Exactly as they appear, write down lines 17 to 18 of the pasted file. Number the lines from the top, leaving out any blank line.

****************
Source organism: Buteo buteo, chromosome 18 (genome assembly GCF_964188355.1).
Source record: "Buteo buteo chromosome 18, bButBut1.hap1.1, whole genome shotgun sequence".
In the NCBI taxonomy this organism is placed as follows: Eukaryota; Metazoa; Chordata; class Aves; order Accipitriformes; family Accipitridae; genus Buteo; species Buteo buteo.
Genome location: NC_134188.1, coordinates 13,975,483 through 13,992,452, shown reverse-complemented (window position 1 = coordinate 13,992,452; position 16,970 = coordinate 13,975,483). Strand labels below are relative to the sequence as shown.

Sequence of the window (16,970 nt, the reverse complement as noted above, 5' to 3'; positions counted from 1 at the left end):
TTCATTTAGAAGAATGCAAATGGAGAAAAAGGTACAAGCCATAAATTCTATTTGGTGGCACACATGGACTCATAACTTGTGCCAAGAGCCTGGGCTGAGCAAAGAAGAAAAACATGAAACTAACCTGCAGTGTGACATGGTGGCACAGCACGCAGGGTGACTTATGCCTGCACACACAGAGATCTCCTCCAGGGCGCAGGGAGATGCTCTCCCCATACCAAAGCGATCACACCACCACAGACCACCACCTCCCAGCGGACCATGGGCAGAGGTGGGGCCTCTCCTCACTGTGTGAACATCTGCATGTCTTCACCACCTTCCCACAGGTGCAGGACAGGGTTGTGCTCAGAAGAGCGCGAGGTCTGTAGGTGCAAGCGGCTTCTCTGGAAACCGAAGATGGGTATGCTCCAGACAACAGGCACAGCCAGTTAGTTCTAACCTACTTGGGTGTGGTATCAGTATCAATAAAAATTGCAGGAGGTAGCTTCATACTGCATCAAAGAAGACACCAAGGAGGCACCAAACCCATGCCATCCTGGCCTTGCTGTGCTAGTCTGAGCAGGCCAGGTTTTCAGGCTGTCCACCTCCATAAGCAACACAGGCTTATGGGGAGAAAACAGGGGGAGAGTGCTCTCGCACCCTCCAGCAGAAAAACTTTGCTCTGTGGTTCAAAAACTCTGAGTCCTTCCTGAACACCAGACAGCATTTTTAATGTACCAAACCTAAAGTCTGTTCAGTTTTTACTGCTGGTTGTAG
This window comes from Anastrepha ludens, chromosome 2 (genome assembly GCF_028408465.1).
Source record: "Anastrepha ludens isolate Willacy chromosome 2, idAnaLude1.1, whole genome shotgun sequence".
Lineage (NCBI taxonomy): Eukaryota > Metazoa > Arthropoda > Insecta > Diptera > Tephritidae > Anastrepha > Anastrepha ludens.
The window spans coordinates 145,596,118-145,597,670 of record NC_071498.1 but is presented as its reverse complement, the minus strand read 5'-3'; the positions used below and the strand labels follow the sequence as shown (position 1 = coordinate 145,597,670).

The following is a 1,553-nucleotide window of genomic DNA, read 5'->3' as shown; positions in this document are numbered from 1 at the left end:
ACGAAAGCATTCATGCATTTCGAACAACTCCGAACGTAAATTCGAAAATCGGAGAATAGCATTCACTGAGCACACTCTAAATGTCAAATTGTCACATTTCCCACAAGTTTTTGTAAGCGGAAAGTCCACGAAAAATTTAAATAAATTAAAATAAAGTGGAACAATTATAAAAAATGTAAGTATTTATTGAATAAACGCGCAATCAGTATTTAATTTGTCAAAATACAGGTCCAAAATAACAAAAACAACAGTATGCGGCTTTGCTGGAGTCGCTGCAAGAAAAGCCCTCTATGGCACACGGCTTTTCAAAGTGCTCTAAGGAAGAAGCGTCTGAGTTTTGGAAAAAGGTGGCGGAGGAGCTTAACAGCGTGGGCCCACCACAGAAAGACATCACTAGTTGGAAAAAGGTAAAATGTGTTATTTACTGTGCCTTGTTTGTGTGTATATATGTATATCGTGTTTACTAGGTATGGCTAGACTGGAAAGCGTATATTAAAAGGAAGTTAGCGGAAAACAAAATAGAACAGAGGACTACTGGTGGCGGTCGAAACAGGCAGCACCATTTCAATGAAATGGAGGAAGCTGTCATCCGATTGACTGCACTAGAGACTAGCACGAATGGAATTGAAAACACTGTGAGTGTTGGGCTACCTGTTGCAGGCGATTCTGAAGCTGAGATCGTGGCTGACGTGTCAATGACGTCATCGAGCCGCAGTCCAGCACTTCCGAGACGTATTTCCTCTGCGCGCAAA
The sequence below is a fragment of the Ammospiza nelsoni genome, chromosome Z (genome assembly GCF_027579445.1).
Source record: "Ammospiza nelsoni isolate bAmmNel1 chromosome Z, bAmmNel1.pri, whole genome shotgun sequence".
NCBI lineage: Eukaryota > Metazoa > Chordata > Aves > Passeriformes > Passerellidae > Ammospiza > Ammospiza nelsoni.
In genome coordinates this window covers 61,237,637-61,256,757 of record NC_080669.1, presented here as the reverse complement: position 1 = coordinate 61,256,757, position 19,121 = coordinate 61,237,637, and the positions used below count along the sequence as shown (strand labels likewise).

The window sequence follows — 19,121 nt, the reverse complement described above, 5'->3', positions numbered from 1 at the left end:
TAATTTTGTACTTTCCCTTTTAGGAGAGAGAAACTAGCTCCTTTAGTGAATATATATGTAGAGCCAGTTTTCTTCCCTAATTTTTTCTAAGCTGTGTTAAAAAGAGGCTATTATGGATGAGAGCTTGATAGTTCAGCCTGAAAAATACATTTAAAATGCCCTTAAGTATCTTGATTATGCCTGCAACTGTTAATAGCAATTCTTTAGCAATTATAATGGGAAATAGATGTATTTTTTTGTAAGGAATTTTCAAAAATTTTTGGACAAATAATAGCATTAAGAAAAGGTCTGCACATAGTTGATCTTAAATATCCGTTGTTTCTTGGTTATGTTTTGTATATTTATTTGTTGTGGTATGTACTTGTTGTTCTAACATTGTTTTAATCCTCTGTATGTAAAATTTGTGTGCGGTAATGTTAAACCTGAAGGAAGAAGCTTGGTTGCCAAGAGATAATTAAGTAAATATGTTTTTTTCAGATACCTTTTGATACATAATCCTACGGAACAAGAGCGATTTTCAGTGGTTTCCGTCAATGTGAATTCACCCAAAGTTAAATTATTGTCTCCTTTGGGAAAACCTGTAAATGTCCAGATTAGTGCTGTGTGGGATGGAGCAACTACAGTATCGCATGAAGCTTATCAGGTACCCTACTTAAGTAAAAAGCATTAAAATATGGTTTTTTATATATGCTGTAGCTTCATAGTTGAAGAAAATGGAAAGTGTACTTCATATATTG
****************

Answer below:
The window sequence follows — 19,121 nt, the reverse complement described above, 5'->3', positions numbered from 1 at the left end:
TAATTTTGTACTTTCCCTTTTAGGAGAGAGAAACTAGCTCCTTTAGTGAATATATATGTAGAGCCAGTTTTCTTCCCTAATTTTTTCTAAGCTGTGTTAAAAAGAGGCTATTATGGATGAGAGCTTGATAGTTCAGCCTGAAAAATACATTTAAAATGCCCTTAAGTATCTTGATTATGCCTGCAACTGTTAATAGCAATTCTTTAGCAATTATAATGGGAAATAGATGTATTTTTTTGTAAGGAATTTTCAAAAATTTTTGGACAAATAATAGCATTAAGAAAAGGTCTGCACATAGTTGATCTTAAATATCCGTTGTTTCTTGGTTATGTTTTGTATATTTATTTGTTGTGGTATGTACTTGTTGTTCTAACATTGTTTTAATCCTCTGTATGTAAAATTTGTGTGCGGTAATGTTAAACCTGAAGGAAGAAGCTTGGTTGCCAAGAGATAATTAAGTAAATATGTTTTTTTCAGATACCTTTTGATACATAATCCTACGGAACAAGAGCGATTTTCAGTGGTTTCCGTCAATGTGAATTCACCCAAAGTTAAATTATTGTCTCCTTTGGGAAAACCTGTAAATGTCCAGATTAGTGCTGTGTGGGATGGAGCAACTACAGTATCGCATGAAGCTTATCAGGTACCCTACTTAAGTAAAAAGCATTAAAATATGGTTTTTTATATATGCTGTAGCTTCATAGTTGAAGAAAATGGAAAGTGTACTTCATATATTG